• “They asked themselves, ‘Why do we feel every day that life here is not precious?’ In trying to answer, they identified what makes them vulnerable.” For decades, Ruth Wilson Gilmore has been an activist and community organizer across California. Her cause? Abolishing prisons. [New York Times Magazine]

  • Major League Soccer officials announced plans to expand to 30 cities from 27, including Sacramento. But the deal still isn’t quite done. “We’re gonna bring this home,” Mayor Darrell Steinberg said. [The Sacramento Bee]

And Finally …

  This week, Tejal Rao, The Times’s California restaurant critic, takes us to yet another desert destination — this one culinary:

  Beyoncé’s two-hour-long documentary about her show Homecoming at last year’s Coachella dropped this week on Netflix, but that beautiful sprawl of desert east of Los Angeles was already on my mind.

  I visited Flamingo Heights in Yucca Valley and reviewed La Copine, a small restaurant in a former diner on Highway 247. Though outsiders tend to pass through the area on their way to sound baths and camp sites, the owners, Nikki Hill and Claire Wadsworth, decided to invest in the neighborhood and put down roots, spending as little as possible on repairs and renovations and moving into neighboring Landers.

  The result is a simple, seasonal hub not just for tourists but for the local community, a place for good fried chicken, big, hunky salads and cans of beer on the patio overlooking the mountains.

  California Today goes live at 6:30 a.m. Pacific time weekdays. Tell us what you want to see: CAtoday@nytimes.com. Were you forwarded this email? Sign up for California Today here.

  Jill Cowan grew up in Orange County, went to school at U.C. Berkeley and has reported all over the state, including the Bay Area, Bakersfield and Los Angeles — but she always wants to see more. Follow along here or on Twitter, @jillcowan.

  California Today is edited by Julie Bloom, who grew up in Los Angeles and graduated from U.C. Berkeley.



  2017东方心经八ab马报【苏】【岚】【晴】【将】【视】【线】【移】【到】【床】【上】【躺】【着】【的】【人】,【没】【有】【说】【话】,【只】【是】【摇】【摇】【头】。 “【你】【已】【经】【在】【这】【里】【坐】【了】【一】【天】,【先】【回】【病】【房】【休】【息】【吧】。” 【苏】【岚】【晴】【摇】【摇】【头】:“【我】【想】【陪】【着】【他】,【等】【着】【他】【苏】【醒】。” “【你】【才】【刚】【醒】【不】【久】,【不】【要】【任】【性】。【要】【多】【休】【息】!” “【可】【是】……” “【不】【要】‘【可】【是】’【了】,【我】【不】【允】【许】【你】【这】【样】【对】【自】【己】【不】【负】【责】【任】!”【方】【楚】【言】【直】【接】【打】【断】【了】【苏】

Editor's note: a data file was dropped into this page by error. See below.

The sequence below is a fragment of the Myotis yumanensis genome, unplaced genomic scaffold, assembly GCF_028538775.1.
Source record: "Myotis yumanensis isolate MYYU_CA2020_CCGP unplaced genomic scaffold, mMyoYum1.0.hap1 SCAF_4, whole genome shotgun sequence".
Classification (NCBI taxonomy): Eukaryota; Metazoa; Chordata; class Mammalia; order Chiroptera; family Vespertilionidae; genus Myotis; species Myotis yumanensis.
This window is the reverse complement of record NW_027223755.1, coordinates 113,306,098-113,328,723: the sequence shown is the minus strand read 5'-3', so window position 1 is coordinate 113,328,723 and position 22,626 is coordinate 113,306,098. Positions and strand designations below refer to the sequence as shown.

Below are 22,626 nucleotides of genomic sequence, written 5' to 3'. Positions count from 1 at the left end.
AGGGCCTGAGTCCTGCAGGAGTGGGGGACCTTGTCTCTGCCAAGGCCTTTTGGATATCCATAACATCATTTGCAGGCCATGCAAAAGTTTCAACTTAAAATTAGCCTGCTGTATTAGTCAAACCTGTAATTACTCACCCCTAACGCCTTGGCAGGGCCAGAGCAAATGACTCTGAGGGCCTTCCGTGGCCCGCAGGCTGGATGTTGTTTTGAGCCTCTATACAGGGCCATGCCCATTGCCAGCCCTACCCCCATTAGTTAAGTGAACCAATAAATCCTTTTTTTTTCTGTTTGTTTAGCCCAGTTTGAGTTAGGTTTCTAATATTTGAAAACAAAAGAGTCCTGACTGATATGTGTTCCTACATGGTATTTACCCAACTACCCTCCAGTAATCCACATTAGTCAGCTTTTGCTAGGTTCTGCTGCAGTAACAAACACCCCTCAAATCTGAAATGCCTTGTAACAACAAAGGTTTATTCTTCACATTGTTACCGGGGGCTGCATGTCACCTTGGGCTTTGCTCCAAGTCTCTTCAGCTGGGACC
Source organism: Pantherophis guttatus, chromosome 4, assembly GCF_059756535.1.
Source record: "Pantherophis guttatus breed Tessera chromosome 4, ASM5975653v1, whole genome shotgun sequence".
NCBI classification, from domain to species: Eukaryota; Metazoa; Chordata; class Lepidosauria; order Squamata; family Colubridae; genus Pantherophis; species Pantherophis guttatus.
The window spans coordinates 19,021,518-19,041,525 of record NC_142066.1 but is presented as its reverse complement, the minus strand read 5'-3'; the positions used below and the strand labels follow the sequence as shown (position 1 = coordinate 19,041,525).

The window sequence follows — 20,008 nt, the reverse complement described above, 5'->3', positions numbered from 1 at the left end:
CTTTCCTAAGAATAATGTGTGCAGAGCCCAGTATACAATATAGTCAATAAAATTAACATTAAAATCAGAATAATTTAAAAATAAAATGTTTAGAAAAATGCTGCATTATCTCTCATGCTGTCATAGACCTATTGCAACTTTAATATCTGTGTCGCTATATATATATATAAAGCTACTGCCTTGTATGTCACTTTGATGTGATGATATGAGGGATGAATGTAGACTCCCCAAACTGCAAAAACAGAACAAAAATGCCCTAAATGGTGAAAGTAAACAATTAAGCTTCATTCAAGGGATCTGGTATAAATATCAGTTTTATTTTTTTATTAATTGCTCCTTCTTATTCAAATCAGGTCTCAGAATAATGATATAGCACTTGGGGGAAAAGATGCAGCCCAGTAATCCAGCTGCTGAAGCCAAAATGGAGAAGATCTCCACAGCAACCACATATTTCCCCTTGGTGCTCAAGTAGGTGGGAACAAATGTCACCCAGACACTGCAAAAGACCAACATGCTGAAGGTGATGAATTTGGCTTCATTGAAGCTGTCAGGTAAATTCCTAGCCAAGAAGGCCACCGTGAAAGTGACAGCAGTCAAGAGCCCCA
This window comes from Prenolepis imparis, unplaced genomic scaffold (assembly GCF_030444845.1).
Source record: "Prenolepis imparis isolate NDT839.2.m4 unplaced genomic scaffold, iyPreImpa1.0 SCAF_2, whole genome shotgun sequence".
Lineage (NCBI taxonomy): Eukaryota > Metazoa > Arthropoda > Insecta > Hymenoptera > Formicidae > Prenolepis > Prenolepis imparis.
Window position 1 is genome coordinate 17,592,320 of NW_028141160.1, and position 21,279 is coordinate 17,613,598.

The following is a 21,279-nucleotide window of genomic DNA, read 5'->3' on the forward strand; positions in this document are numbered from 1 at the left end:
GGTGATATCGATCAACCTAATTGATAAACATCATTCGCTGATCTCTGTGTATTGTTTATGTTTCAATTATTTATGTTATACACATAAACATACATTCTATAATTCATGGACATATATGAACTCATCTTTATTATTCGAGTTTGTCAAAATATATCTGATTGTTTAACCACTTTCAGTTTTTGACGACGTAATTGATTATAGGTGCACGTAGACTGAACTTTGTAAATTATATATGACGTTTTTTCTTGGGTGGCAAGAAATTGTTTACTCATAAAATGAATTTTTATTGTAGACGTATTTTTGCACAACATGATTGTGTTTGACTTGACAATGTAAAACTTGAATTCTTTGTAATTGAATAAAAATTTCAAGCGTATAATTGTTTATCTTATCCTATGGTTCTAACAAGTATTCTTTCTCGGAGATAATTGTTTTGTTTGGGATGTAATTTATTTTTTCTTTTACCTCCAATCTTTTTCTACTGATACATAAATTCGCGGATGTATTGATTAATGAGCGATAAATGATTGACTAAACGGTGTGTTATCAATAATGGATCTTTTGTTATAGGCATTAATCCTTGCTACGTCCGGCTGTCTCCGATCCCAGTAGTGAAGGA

【今】【天】【想】【在】【这】【里】【和】【大】【家】【说】【说】【心】【里】【话】。 【结】【束】【得】【如】【此】【的】【仓】【促】,【不】【仅】【是】【大】【家】,【连】【我】【自】【己】【都】【没】【有】【想】【到】。【本】【来】【上】【架】【时】【答】【应】【的】【日】【更】【三】【章】,【到】【现】【在】【的】【每】【天】【两】【章】,【承】【诺】【一】【个】【个】【没】【做】【到】。 【书】【的】【成】【绩】【其】【实】【非】【常】【不】【好】,【只】【能】【拿】【个】【全】【勤】【奖】,【但】【是】【为】【了】【答】【应】【的】【一】【百】【万】【字】,【尽】【管】【更】【新】【量】【少】,【一】【直】【默】【默】【的】【坚】【持】【着】。 【到】【今】【天】,【连】【续】【的】【创】【作】【时】【间】【为】2

  “【住】【手】!” 【就】【在】【场】【中】【气】【氛】【变】【得】【尴】【尬】【起】【来】【的】【时】【候】,【一】【个】【沉】【稳】【的】【声】【音】【传】【了】【过】【来】。 【老】【者】【暗】【自】【捏】【了】【一】【把】【冷】【汗】,【径】【直】【朝】【来】【人】【跑】【了】【过】【去】。 “【大】【人】,【你】【可】【算】【是】【回】【来】【了】。” 【听】【着】【老】【者】【絮】【絮】【叨】【叨】【的】【将】【叶】【望】【枫】【的】【所】【作】【所】【为】【说】【个】【不】【停】,【叶】【望】【枫】【只】【是】【含】【笑】【看】【着】【来】【人】。 “【裴】【大】【人】,【几】【日】【不】【见】,【你】【这】【个】【官】【架】【子】【倒】【是】【长】【了】【不】【少】。”

  【小】【夏】【想】【起】【昨】【个】【下】【山】【时】,【那】【爷】【俩】【因】【为】【他】【们】【的】【驴】【误】【食】【了】【毒】【草】【而】【落】【在】【了】【后】【面】。 【又】【曾】【见】【无】【人】【埋】【那】【三】【人】,【似】【乎】【很】“【热】【心】”【的】【和】【那】【爷】【俩】【凑】【在】【一】【块】。 【再】【加】【上】【昨】【晚】【他】【和】【翠】【儿】【去】【那】【山】【顶】【的】【亭】【子】【时】,【为】【摆】【脱】【夜】【猫】【和】【陈】【福】,【小】【夏】【背】【着】【翠】【儿】【跃】【上】【了】【房】【顶】。【在】【从】【一】【家】【歇】【店】【的】【房】【顶】【上】【经】【过】【时】,【正】【看】【见】【下】【面】【的】【无】【人】【埋】【和】【赵】【无】【据】【鬼】【鬼】【祟】【祟】【的】【回】【那】【店】【里】

  【忙】【完】【一】【天】【的】【工】【作】,【老】【树】【长】【长】【舒】【了】【一】【口】【气】,【一】【股】【沉】【重】【的】【疲】【惫】【感】【随】【即】【压】【在】【了】【他】【的】【身】【上】。【此】【时】【已】【经】【是】【深】【夜】,【他】【坐】【在】【自】【己】【清】【冷】【的】【办】【公】【室】【里】,【望】【着】【巨】【大】【玻】【璃】【窗】【外】【的】【城】【市】【夜】【景】【灯】【发】【呆】。 【良】【久】,【他】【的】【目】【光】【转】【回】【到】【自】【己】【的】【办】【公】【桌】【上】,【上】【面】【正】【放】【着】【一】【本】【杂】【志】【的】【样】【刊】,【是】【新】【一】【期】【的】《【壹】【周】》【杂】【志】。【下】【午】【的】【时】【候】,【城】【城】【把】【这】【份】【样】【刊】【拿】【给】【他】【审】【阅】2017东方心经八ab马报【夜】【色】【已】【深】,【季】【时】【砚】【坐】【在】【书】【桌】【前】,【看】【着】【旁】【边】【的】【文】【件】,【有】【些】【头】【痛】。 【这】【样】【的】【日】【子】,【真】【不】【知】【道】【什】【么】【时】【候】【到】【头】。 【曾】【经】【他】【梦】【寐】【以】【求】【的】【就】【是】【这】【种】【生】【活】,【可】【是】【如】【今】,【他】【却】【没】【有】【那】【么】【喜】【欢】【了】,【也】【并】【非】【是】【不】【喜】【欢】,【只】【是】【觉】【得】,【很】【累】【吧】。 【他】【抬】【头】【看】【着】【空】【荡】【荡】【的】【屋】【子】,【整】【个】【房】【子】【安】【静】【的】【出】【奇】,【外】【面】【也】【只】【能】【听】【到】【嗖】【嗖】【的】【风】【声】。 【他】【曾】【经】

  【洛】【明】【希】【满】【脸】【惊】【愕】【的】【出】【声】,【原】【来】【她】【没】【有】【要】【自】【己】【也】【支】【付】【违】【约】【金】,【是】【因】【为】【她】【要】【封】【杀】【自】【己】【么】? 【说】【实】【话】,【洛】【明】【希】【着】【实】【有】【些】【摸】【不】【透】【池】【晚】【晚】【的】【脾】【性】,【但】【依】【着】【平】【日】【里】【她】【的】【行】【事】【作】【风】,【他】【完】【全】【相】【信】【她】【绝】【对】【能】【做】【出】【直】【接】【封】【杀】【两】【个】【人】【的】【事】【情】。 【池】【晚】【晚】【嗤】【笑】【一】【声】,【不】【屑】【道】:“【封】【杀】【你】【们】?【对】【我】【有】【什】【么】【好】【处】【么】?” 【仿】【佛】【是】【看】【透】【了】【洛】【明】【希】【的】

  【盖】【九】【幽】【显】【然】【还】【没】【有】【从】【震】【惊】【之】【中】【缓】【过】【神】【来】,【再】【次】【感】【叹】【道】:“【纵】【然】【有】【限】,【他】【的】【这】【扇】【空】【间】【之】【门】【道】【台】【也】【足】【够】【强】【大】,【甚】【至】【可】【以】【说】【用】【恐】【怖】【来】【形】【容】。” “【只】【怕】【一】【些】【低】【段】【位】【的】【长】【生】【境】【千】【古】【巨】【头】【都】【奈】【何】【不】【了】【他】!” “【确】【实】【如】【此】,【也】【难】【怪】【这】【家】【伙】【如】【此】【自】【负】,【想】【不】【到】【拥】【有】【这】【等】【逆】【天】【的】【道】【台】,【甚】【至】【还】【摸】【到】【了】【一】【丝】【空】【间】【法】【则】!” 【唐】【锋】【也】【在】

  【说】【完】【林】【老】【头】【和】【林】【安】【国】【去】【卖】【野】【猪】【肉】【的】【事】【儿】,【林】【安】【栋】【也】【问】【起】【了】【林】【安】【家】【的】【情】【况】。 【这】【回】【不】【用】【马】【大】【梅】【多】【说】,**【芳】【就】【把】【林】【安】【家】【现】【在】【的】【情】【况】【给】【说】【了】【一】【遍】,【知】【道】【林】【安】【家】【没】【有】【生】【命】【危】【险】,【林】【安】【栋】【也】【放】【了】【心】,【到】【底】【是】【自】【家】【兄】【弟】,【林】【安】【家】【真】【出】【了】【啥】【事】【儿】,【他】【这】【个】【当】【弟】【弟】【的】【心】【里】【也】【不】【好】【受】。 “【那】【二】【哥】【啥】【时】【候】【才】【从】【急】【症】【室】【出】【来】【啊】?” “

  【中】【年】【男】【子】【也】【不】【好】,【也】【不】【敢】【再】【说】【什】【么】,【又】【是】【咽】【了】【口】【唾】【沫】【后】,【脸】【色】【紧】【绷】【的】【坐】【下】,“【你】【们】【真】【的】【想】【多】【了】,【我】【那】【么】【多】【手】【下】【被】【你】【们】【扣】【着】,【我】【哪】【敢】【对】【你】【做】【些】【什】【么】【呢】,【这】【想】【法】【根】【本】【就】【不】【切】【实】【际】。” 【紫】【轻】【然】【多】【少】【了】【解】【这】【一】【点】,【但】【防】【人】【之】【心】【不】【可】【无】,【还】【是】【要】【小】【心】【一】【些】【为】【好】【的】,“【好】【了】,【别】【的】【话】【我】【们】【也】【不】【多】【说】【了】,【直】【接】【进】【入】【正】【题】【吧】,【到】【底】【是】【谁】